Travin Dural, WR LSU
Dural had a lackluster performance at the combine scoring below average in the 40-yard dash, three-cone and vertical jump. The numbers indicates that he needs to be a smart technical route runner for him to succeed in the NFL.
Amba Etta-Tawo, WR Syracuse
Etta-Tawo had a highly productive senior season, catching 94 receptions for 1,482 yards and 14 touchdowns. His combine statistics suggests that he has enough size, speed and short area quickness to compete against NFL level corners.
Isaiah Ford, WR Virginia Tech
Ford is not an elite athlete but he does provide enough short area quickness and burst to potentially carve out a role with an NFL team. He compares to both Tyler Boyd and Rashard Higgins who both had highly productive collegiate careers.
Chris Godwin, WR Penn State
Godwin increased his draft stock at the combine by running a 4.42 40-yard dash at 209-pounds, making him one of the most interesting prospects amongst the wide receivers in this draft class. He compares athletically to Amari Cooper and Sammy Watkins who were both considered top-flight wide receiver prospects. His 26.9 percent market share during his junior season and his 39.49 percent market share during his sophomore season combined with his athletic profile should elevate his status to one of the top receivers in this draft class.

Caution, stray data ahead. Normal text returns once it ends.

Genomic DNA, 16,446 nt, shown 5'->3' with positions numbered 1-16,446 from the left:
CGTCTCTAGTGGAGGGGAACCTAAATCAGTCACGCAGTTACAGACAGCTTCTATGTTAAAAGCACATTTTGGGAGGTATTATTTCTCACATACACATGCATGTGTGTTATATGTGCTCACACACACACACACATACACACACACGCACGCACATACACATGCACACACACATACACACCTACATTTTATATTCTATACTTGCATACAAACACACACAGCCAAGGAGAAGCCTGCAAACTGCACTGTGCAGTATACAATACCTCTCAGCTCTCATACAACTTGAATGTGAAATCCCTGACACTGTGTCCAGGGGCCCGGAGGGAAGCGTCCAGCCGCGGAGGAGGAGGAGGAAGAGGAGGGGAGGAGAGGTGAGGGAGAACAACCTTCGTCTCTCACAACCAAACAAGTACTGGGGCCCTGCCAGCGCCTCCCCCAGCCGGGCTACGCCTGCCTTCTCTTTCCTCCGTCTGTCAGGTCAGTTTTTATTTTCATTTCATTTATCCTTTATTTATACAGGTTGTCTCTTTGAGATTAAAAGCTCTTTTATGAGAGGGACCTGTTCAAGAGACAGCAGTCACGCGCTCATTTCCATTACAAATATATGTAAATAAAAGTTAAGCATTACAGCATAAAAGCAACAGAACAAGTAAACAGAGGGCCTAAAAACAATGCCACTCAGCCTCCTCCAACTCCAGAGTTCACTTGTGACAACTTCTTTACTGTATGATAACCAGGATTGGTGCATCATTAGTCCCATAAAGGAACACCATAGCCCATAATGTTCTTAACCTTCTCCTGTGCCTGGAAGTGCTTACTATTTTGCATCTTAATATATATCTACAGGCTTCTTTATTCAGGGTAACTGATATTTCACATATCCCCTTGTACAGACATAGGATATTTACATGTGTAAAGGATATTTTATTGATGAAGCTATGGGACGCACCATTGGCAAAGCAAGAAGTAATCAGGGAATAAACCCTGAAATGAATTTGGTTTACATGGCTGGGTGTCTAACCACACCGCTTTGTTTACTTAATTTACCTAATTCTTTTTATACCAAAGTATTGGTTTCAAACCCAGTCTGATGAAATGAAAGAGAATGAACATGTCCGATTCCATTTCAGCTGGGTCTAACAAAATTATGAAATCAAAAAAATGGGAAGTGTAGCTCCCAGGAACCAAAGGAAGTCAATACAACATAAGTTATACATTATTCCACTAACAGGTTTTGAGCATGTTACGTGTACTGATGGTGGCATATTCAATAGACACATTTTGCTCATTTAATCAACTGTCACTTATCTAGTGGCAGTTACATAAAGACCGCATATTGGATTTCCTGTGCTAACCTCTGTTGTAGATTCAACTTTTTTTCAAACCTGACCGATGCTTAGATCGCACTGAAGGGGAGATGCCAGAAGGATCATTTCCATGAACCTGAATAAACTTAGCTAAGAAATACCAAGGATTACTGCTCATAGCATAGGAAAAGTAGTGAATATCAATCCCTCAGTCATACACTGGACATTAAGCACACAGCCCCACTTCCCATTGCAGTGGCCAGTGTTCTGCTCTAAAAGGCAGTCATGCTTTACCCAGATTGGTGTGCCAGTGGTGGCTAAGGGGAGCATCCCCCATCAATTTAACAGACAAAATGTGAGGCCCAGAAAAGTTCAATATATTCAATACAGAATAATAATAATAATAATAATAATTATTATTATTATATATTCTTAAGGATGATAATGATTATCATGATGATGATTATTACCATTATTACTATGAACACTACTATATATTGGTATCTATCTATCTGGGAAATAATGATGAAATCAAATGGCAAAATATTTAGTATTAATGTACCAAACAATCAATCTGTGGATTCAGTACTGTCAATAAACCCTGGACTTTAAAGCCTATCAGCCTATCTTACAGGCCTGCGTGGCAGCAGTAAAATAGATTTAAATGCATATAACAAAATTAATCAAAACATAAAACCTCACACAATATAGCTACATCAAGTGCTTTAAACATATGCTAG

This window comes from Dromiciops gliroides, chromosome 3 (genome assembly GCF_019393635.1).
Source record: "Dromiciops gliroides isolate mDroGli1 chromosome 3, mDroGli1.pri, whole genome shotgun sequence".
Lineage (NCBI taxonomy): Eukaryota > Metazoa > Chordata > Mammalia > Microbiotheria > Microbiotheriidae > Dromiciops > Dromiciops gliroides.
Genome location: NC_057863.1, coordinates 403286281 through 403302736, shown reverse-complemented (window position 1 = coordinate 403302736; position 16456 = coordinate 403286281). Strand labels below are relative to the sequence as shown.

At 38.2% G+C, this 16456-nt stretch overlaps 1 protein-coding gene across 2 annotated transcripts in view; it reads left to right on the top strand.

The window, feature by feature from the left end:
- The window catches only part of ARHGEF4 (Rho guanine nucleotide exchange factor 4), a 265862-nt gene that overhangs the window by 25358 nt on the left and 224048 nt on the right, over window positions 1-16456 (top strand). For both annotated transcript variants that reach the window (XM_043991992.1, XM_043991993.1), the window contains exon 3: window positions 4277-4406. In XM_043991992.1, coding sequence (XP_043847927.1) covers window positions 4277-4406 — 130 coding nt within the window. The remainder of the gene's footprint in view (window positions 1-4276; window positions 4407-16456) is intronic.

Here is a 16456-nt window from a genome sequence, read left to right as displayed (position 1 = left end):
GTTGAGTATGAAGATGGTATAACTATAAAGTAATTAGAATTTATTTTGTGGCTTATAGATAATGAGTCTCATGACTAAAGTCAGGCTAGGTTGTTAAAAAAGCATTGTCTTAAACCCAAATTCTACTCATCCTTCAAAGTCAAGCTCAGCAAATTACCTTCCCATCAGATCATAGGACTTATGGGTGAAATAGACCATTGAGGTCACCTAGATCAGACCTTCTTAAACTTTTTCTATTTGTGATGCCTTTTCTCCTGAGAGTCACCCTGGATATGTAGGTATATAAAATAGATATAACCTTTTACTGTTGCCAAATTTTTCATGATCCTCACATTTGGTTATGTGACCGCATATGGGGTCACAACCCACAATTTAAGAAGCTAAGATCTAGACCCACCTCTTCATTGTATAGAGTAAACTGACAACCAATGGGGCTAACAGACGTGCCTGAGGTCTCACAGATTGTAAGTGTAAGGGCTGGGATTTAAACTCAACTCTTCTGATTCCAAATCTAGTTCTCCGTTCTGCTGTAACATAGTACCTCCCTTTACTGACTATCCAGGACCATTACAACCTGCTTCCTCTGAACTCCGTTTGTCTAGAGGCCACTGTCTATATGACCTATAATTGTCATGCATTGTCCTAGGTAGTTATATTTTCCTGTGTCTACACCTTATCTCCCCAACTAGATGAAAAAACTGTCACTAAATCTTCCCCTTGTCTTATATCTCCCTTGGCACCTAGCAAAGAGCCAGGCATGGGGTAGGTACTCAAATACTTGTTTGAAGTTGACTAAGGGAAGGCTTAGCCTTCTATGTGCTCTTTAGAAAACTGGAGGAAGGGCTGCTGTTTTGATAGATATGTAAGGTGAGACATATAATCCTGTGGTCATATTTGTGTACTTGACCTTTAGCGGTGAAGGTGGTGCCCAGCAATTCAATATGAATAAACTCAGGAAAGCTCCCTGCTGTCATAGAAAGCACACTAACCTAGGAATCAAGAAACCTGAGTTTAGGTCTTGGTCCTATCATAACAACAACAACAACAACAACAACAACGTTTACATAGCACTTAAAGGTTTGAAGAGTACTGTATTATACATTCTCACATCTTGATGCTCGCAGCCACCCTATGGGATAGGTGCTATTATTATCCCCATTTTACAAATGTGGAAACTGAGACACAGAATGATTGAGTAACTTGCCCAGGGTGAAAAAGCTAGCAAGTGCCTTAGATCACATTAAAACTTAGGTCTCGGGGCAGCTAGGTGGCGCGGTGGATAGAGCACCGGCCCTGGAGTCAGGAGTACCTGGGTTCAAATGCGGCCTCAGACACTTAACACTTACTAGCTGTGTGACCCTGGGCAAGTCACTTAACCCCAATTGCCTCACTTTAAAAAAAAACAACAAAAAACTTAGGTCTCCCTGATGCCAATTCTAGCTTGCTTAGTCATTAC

Carlos Henderson, WR Louisiana Tech
Odell Beckham’s name is illuminated in flashing lights on Henderson’s comparable list. Keep in mind, even though their combine numbers are close, Beckham is still a shade faster, quicker and more explosive than Henderson. If anything, this list provides hope that he has enough athleticism to potentially develop into a solid wide receiver.